Sakurajima is a volcano located in Japan and is known as one of the most active volcanoes in the world. It's constantly showing some signs of activity. It varies from small Strombolian eruptions to ash explosions, always performing some sort of activity. Because of this, scientists have kept a close eye on Sakurajima for centuries, making sure that these smaller eruptions won’t turn into bigger ones that could cause serious problems. One of the most violent eruptions of the modern era was in 1914. There were a number of huge earthquakes along with a lot of lava flow. Thankfully, no one died during the eruption. The most recent explosion was in May of 2017, spilling ash into the air and littering the surrounding area with it. On that day alone there were several small eruptions just before noon alone. This is common for this volcano, as it has been noted that there have been several small eruptions in the span of a few hours. There’s no wonder why scientists keep a close eye on this volcano, as it seems to be a tiny bit unpredictable. We’ll stay far, far away, thank you.

10 Piton de la Fournaise, La Reunion Island - Watch Explosions Without Worry!


Piton de la Fournaise is located on La Reunion Island (located east of Madagascar), and is a very active volcano, so much so that it’s become a bit of a tourist attraction. Over the past few years it’s erupted quite a few times. The most recent eruption was in July of 2017. It began when a crack was formed in the crater, stretching a mile across the island. It also sent toxic gases shooting into the air, as well as landslides and earthquakes. It is noted that eruptions from this volcano have similar lava flows to volcanoes in Hawaii, as they flow down the volcano and slowly move further out. Luckily, when this does happen, the lava flow usually doesn’t cause much destruction, nor does it usually harm people.

This particular volcano’s lava flow usually moves directly toward uninhabited areas, and most of the time it only causes damage to roads and other infrastructure. It is very rare that the lava does flow into populated regions. That is a reason alone why this volcano has become quite the tourist attraction — you can witness an eruption without worrying about any danger. Sound good to us!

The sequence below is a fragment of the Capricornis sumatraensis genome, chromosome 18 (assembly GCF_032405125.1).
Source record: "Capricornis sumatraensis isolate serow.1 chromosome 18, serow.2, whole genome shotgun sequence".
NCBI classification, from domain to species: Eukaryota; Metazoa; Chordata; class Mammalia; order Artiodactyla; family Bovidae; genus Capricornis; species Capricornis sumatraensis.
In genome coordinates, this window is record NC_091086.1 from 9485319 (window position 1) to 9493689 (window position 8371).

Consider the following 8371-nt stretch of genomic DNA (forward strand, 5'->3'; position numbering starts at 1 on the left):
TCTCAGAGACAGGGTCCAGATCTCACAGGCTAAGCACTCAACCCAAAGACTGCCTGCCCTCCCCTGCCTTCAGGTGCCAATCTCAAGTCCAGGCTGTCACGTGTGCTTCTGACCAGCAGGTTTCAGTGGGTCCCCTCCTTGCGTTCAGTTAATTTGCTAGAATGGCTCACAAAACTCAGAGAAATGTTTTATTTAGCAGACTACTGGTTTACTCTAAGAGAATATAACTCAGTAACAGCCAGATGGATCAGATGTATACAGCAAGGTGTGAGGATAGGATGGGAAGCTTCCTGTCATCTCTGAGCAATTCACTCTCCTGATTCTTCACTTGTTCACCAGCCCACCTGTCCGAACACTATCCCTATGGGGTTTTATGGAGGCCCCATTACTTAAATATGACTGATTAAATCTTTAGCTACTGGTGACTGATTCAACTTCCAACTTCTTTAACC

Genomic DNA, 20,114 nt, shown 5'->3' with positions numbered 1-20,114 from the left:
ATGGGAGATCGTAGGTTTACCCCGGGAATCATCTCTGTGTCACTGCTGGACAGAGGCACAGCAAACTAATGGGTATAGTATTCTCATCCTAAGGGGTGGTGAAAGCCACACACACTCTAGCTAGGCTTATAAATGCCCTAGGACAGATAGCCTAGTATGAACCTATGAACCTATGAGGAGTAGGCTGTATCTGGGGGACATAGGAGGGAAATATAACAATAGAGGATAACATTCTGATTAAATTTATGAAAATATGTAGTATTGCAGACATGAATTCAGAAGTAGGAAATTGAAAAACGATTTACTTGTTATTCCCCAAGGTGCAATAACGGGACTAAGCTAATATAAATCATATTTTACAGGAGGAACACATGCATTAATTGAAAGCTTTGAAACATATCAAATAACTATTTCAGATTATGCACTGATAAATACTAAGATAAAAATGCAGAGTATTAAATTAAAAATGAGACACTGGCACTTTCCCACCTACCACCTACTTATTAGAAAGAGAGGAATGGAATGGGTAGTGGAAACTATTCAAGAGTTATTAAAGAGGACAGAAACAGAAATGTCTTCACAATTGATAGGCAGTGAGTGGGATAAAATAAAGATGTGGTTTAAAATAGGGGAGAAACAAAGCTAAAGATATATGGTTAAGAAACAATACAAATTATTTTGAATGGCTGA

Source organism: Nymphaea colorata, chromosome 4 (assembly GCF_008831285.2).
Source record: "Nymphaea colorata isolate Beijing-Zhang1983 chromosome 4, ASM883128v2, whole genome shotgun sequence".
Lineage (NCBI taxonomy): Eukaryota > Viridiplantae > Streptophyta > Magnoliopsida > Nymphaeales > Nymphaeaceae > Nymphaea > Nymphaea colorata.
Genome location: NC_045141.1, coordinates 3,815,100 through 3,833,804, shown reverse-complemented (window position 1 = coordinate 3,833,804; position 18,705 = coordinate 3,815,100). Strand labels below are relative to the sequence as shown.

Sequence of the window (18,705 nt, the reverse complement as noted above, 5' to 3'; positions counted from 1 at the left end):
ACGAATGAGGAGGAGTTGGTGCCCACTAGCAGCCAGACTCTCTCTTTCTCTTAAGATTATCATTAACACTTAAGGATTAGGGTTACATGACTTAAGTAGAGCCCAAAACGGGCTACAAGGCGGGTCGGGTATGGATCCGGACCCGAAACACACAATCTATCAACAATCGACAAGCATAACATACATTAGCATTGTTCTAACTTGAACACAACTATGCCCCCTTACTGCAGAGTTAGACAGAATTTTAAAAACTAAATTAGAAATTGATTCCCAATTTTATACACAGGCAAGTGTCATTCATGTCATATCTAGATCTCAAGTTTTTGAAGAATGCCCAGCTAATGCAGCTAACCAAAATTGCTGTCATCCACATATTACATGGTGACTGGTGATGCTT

9 Taal, Philippines - It's Raining Fire!

via: bigthink.com

Taal is a volcano that is located in the Philippines, just a few miles south of Manila. Much like Piton de la Fournaise, Taal is also a bit of a tourist attraction. It might be considered one of the most dangerous active volcanoes to date, however, that doesn’t stop tourists from climbing up it. Over the years, it has erupted about thirty times, and accounted for the deaths of thousands of people. Fortunately for tourists and anyone else looking to climb the volcano, the last eruption was 1977.

One of the biggest and most catastrophic eruptions that Taal had was in 1911. People woke up startled in the middle of the night to loud booms and the ground shaking, and at first they weren’t sure what it was. The huge eruption sent scalding hot ash, mud, and other gases up into the air, sending it raining down on everyone and everything. As a result, thousands died that day not only because of the scalding hot gases and ash coming from the volcano, but because they were not properly prepared for the eruption and could not evacuate and get away in time. If you’re one for scaling up the side of a volcano, be our guest. We just hope that nothing happens in the near future, and if it should, scientists should be a little more prepared this time around to help out civilians.